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Christine McGourty reports for BBC News
"Our planet has been struck before"
 real 28k

Dr Harry Atkinson, Near Earth Objects Task Force
"It seems prudent to look at these risks"
 real 28k

Austin Atkinson
Twenty years notice would be about enough
 real 28k

Tuesday, 4 January, 2000, 13:39 GMT
Saving the world from asteroids

The Torino scale of asteroid impact The Torino scale of asteroid impact


A gentle push, not a nuclear blast, would be the best way to deal with an asteroid threatening the Earth, according to a member of the UK Government's taskforce which was announced on Tuesday.


I think we are dimly aware that there is a major problem here that we need to understand. We are a long way from tying down the details
Professor David Williams
Although Hollywood heroics involving space acrobatics and nuclear bombs have more dramatic potential, blasting an asteroid which is arrowing in on Earth could be the worst option.

Professor David Williams, of University College London and formerly of Nasa's Space Science Data Centre, told BBC News Online that detonating a rocky object would simply create lots of individual asteroids which could rain down destruction over a larger area.

He said that a better option would be landing a solar-powered engine on the object that would then gently push the asteroid out of its collision course.

"The approach would be trapping sunlight, turning it into electricity to power an ion gun and exerting a very small force on the object, but over a long time. This would just nudge it out of the orbit it is currently in."


Dinosaurs were wiped out by a meteorite Dinosaurs were wiped out by a meteorite
A very small shove on an asteroid whilst it is far away could mean the difference between hitting the Earth and missing it by more than half a million kilometres (300,000 miles), said Professor Williams.

The engine could be created using technology available today. And expertise required to place the engine on the object is being gained from missions to the asteroid Eros and to a comet, by the Rosetta mission.

Two-year warning

Estimates of the likely period of warning of a doomsday asteroid vary from two years to 20.

Austin Atkinson, an author on asteroids, believes that 20 years would be enough time to reach and deflect an object but added: "It is very hard to get a rocket from Earth to reach an object within two years."

The purpose of the taskforce is to assess how the UK can contribute to the global asteroid watch. Mr Atkinson said: "I think everyone is delighted that Lord Sainsbury has set up this taskforce. Let's hope they argue in favour of setting up an observation post in Britain."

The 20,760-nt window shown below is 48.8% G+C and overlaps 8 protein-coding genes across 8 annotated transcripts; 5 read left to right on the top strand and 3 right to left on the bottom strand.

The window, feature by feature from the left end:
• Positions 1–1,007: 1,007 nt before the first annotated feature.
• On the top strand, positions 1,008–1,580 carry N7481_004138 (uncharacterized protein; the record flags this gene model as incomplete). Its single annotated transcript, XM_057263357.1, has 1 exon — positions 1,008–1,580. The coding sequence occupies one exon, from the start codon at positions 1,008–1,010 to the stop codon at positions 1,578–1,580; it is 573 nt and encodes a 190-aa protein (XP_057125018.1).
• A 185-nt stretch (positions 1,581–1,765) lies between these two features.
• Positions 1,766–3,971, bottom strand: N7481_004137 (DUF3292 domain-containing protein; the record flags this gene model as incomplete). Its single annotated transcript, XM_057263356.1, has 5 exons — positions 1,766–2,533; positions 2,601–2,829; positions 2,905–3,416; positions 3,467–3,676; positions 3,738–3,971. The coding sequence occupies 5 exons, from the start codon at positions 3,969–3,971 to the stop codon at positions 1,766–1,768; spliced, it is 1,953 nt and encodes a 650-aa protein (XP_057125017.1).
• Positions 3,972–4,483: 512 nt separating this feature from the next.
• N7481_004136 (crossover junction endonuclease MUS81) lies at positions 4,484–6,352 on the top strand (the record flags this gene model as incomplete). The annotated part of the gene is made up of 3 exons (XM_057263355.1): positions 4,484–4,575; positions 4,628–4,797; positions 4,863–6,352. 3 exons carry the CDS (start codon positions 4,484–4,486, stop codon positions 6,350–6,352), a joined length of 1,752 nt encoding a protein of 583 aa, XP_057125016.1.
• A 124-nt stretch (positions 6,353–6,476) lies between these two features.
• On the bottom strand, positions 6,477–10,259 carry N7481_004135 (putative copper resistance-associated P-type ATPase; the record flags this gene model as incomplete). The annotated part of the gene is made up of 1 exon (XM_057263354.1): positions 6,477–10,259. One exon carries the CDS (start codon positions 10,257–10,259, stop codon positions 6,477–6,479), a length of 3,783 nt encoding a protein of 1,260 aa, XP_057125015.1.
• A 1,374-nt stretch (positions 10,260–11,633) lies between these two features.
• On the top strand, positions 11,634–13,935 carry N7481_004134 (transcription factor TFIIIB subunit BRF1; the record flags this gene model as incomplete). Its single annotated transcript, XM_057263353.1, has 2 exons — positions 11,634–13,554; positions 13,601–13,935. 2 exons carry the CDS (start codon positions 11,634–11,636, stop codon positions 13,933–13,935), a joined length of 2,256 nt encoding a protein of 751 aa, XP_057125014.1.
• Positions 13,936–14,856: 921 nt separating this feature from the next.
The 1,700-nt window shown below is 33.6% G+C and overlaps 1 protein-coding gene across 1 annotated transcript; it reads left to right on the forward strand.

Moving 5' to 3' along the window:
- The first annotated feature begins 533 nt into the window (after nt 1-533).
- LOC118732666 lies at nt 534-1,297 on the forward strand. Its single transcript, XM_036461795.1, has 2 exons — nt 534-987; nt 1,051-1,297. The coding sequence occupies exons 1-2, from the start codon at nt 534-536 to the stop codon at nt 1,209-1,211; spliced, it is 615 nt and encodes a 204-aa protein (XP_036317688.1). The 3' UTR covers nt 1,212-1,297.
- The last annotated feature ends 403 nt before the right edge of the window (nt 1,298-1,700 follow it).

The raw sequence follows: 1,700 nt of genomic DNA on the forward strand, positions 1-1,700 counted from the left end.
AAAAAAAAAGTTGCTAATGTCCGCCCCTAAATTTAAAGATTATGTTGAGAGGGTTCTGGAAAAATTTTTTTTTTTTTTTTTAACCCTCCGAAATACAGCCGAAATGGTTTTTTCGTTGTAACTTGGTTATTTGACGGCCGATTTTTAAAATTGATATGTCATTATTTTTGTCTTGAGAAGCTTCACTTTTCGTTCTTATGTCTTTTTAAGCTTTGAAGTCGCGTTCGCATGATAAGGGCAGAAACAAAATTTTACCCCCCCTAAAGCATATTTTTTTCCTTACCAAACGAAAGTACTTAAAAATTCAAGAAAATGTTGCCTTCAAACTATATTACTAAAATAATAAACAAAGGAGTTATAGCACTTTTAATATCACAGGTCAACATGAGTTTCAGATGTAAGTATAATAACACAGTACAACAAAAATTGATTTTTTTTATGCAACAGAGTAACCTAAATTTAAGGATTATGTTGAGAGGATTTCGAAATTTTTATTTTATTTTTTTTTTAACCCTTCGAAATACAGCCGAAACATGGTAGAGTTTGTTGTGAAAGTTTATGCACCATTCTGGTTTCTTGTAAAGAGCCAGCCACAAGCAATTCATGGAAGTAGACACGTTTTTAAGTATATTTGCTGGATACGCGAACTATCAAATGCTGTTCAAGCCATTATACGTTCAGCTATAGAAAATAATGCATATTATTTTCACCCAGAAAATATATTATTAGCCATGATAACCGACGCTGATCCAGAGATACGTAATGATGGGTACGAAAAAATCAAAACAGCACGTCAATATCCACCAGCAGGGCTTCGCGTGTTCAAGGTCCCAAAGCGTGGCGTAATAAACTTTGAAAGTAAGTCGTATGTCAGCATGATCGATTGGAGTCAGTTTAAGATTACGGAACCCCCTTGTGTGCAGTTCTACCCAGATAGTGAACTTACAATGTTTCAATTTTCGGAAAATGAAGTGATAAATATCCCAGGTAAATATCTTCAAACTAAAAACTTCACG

Space probes have been sent to investigate asteroids Space probes have been sent to investigate asteroids
Professor Williams added: "The UK is not going to save the world, but will contribute to the co-ordinated worldwide effort in this regard."

Asteroids near Earth travel at between 20 and 30 kilometres per second, making them both hard to intercept and hard to see. International efforts currently centre on watching the orbits of asteroids more closely in order to make more accurate predictions of their future course.

The chances of a serious asteroid strike on Earth are very small but the consequences are so catastrophic that, when averaged out over time, the chances of being killed by a major impact are 1 in 20,000, the same as being killed in an aeroplane crash.

Asteroids bigger than two kilometres (1.25 miles) would quite probably wipe out the human race but are only expected once every million years or so.

However, space objects in the range 50 to 100 metres could kill tens of millions of people if they struck a city.

Nuclear blast

One such object was a 60m-wide comet that exploded over Siberia in 1908 with 600 times the energy of the bomb dropped on Hiroshima. It laid waste to a 40km-wide patch of forest. Events like this are expected every 100 to 300 years.

Dr Matt Genge, from London's Natural History Museum, described what would have happened if the Siberian comet had hit London.

As it plunged downwards, sonic booms would thunder from the sky, just before the comet exploded with tremendous force. Dr Genge said: "You'd get a large shock wave and thermal flash. It's almost exactly the same as a nuclear air burst.

"Let's say you're a very fast thinker. In the microseconds you have left, the first thing is that everything would burst into flames, including you. You'd be knocked off your feet by the shock wave and then dragged back again towards the explosion as all the air rushes back in."

After the blast, London would be a wasteland of flattened, charred buildings and blackened corpses.

The three-man task force will make its recommendations by the middle of 2000.

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See also:
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The end is nigh, again
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Small but deadly comets identified
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Exploring century's greatest explosion
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Close shave with asteroid
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